Becky Chenhall, an agent in Walton County for the University of Georgia’s Cooperative Extension, said education is key for consumers and for elected officials who can adopt regulations.
“We have got to educate more and more county officials, and then take it to the state level from there, as our building codes and requirements are updated,” she said.
Chenhall is one of five “radon educators” in Georgia working on a federal grant to states.
“We have many people who don’t know anything about radon,” said Edda Cotto-Rivera, an extension agent in DeKalb County and radon educator. “People might say 822 [deaths] doesn’t sound like a lot but if one of them is your sister or your mother, that’s one too much.”
Extension offices sell a testing kit for $5, or one can be ordered online for $6.50.
In Gwinnett County, Peggy Wilson found a testing kit at a home show. She’s glad she did. She followed up with other tests, one of which came back at 5.1 pCi / l.
“I knew I didn’t want to continue to live in the house until it was mitigated,” the 75-year-old retired history teacher said. After about a year of tests and research, she hired a contractor to put in vent pipes in her three-bedroom ranch house that reduced the levels to 0.7 pCi / l in the her bedroom and 1.7 pCi / l in other areas of the house.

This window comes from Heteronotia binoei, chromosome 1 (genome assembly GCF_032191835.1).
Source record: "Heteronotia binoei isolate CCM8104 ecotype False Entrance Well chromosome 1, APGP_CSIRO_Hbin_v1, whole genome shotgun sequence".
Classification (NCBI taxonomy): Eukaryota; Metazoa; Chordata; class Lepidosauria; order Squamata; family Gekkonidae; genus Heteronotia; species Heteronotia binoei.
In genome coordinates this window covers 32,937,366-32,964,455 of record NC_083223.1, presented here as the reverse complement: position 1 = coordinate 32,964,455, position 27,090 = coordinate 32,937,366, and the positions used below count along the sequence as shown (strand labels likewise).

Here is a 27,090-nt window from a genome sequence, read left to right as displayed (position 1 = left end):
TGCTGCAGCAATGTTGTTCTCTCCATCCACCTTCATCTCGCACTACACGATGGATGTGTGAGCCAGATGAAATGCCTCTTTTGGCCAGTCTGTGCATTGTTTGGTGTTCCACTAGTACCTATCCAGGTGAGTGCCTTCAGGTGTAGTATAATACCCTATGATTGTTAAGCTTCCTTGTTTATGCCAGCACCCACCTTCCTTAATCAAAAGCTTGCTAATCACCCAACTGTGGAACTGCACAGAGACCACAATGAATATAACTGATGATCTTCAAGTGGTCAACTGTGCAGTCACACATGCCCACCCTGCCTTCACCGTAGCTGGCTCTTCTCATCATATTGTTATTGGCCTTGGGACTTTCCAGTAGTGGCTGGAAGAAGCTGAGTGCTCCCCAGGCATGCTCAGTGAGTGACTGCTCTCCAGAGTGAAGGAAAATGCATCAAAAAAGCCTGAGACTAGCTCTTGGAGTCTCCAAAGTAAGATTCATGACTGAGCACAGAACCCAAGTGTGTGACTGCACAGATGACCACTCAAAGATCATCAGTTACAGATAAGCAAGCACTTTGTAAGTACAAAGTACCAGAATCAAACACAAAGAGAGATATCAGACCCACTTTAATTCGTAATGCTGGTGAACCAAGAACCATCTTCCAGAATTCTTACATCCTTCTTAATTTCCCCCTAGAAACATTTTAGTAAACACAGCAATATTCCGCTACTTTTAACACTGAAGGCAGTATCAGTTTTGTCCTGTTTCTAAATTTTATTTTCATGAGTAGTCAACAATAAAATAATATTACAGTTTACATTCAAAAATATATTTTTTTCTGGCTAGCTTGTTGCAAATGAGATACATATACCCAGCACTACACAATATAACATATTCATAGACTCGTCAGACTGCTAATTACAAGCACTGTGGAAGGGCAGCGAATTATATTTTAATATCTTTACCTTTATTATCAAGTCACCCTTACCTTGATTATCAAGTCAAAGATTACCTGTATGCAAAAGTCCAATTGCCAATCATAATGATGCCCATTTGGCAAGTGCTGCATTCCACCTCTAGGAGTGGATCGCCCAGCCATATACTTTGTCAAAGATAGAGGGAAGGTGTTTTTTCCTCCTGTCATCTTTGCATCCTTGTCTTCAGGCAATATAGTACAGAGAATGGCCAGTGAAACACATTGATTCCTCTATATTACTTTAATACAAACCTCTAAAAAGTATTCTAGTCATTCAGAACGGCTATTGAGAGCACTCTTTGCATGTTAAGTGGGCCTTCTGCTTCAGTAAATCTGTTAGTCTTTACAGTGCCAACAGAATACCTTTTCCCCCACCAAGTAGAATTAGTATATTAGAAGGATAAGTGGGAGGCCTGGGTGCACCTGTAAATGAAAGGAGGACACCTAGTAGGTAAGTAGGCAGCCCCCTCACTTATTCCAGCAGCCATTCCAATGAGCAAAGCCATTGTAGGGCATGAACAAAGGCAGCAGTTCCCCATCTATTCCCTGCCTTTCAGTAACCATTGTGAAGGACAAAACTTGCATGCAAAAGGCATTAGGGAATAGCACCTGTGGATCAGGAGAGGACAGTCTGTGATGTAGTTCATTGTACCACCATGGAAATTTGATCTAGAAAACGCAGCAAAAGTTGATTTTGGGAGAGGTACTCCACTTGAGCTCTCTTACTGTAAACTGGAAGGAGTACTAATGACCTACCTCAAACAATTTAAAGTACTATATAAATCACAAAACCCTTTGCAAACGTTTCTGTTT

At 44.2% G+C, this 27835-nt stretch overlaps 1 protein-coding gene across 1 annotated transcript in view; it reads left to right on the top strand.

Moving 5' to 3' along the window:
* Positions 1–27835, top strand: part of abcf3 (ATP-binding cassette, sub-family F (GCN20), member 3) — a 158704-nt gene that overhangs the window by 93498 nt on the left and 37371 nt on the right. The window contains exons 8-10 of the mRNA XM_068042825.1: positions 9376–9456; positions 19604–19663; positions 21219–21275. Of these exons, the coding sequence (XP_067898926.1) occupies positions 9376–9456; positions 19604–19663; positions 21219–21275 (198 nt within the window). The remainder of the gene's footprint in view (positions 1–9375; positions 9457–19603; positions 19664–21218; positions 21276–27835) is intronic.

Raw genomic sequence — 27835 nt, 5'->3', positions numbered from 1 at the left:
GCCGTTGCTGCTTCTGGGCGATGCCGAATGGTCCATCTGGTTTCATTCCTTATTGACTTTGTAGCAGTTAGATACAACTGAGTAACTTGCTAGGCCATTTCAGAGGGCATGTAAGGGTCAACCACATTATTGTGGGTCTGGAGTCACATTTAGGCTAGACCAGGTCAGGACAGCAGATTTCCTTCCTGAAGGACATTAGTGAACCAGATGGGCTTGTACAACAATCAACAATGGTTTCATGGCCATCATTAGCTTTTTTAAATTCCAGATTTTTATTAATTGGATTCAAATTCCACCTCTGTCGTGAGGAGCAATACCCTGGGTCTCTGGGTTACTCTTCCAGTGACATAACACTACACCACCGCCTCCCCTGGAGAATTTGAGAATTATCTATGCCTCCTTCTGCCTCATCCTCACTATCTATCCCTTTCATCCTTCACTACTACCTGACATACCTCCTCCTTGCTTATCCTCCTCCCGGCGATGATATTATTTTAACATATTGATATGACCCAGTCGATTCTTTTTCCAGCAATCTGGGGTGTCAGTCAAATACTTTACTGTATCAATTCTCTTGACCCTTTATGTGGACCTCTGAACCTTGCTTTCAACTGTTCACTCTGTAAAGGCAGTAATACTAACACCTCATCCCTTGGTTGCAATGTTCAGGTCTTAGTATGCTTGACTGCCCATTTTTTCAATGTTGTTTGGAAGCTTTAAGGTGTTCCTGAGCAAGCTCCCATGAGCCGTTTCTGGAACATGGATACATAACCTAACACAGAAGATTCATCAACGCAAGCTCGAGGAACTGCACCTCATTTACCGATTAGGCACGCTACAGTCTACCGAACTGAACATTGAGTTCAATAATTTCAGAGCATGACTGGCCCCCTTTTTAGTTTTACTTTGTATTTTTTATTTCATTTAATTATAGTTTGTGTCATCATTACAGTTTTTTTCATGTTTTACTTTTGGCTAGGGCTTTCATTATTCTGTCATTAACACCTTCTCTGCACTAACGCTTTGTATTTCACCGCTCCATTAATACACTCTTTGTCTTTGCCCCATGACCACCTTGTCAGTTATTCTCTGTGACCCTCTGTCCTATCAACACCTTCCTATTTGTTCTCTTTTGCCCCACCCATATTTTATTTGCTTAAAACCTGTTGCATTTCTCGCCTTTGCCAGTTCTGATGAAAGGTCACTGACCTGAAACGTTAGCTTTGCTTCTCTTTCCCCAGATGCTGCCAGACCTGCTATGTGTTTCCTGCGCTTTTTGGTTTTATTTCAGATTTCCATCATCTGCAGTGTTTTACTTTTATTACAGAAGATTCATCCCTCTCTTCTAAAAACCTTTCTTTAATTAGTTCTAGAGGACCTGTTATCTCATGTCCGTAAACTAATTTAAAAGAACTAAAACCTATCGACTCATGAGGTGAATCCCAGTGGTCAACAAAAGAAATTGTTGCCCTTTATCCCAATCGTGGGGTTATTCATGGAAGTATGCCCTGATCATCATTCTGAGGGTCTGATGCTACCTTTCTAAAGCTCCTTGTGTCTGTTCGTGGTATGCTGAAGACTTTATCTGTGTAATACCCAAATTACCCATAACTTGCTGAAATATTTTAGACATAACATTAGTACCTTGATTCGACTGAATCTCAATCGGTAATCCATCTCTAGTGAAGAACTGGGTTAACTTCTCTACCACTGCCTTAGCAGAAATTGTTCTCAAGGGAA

“I had a lot to learn,” she said. “And now I feel much more confident about the radon.”
In 2005, the U.S. Surgeon General issued a national health advisory about the dangers of indoor radon. The amount of radon seeping up from the earth and settling in houses varies by region. It’s affected by how houses are built and soil and weather conditions. Radon normally dissipates into the air, but houses can act like a vacuum, drawing the gas in through dirt floors, hollow-block walls, foundation cracks, and openings around floor drains and pipes.
Still, even just a few years ago, radon testing was nearly nonexistent, said Janey Lowe, an Atlanta realtor.
“Now, every inspector I use offers it,” said Lowe, who has been in the business for 22 years and works with Beacham & Co. Realtors. Last year, three out of about a dozen houses she sold had elevated radon levels.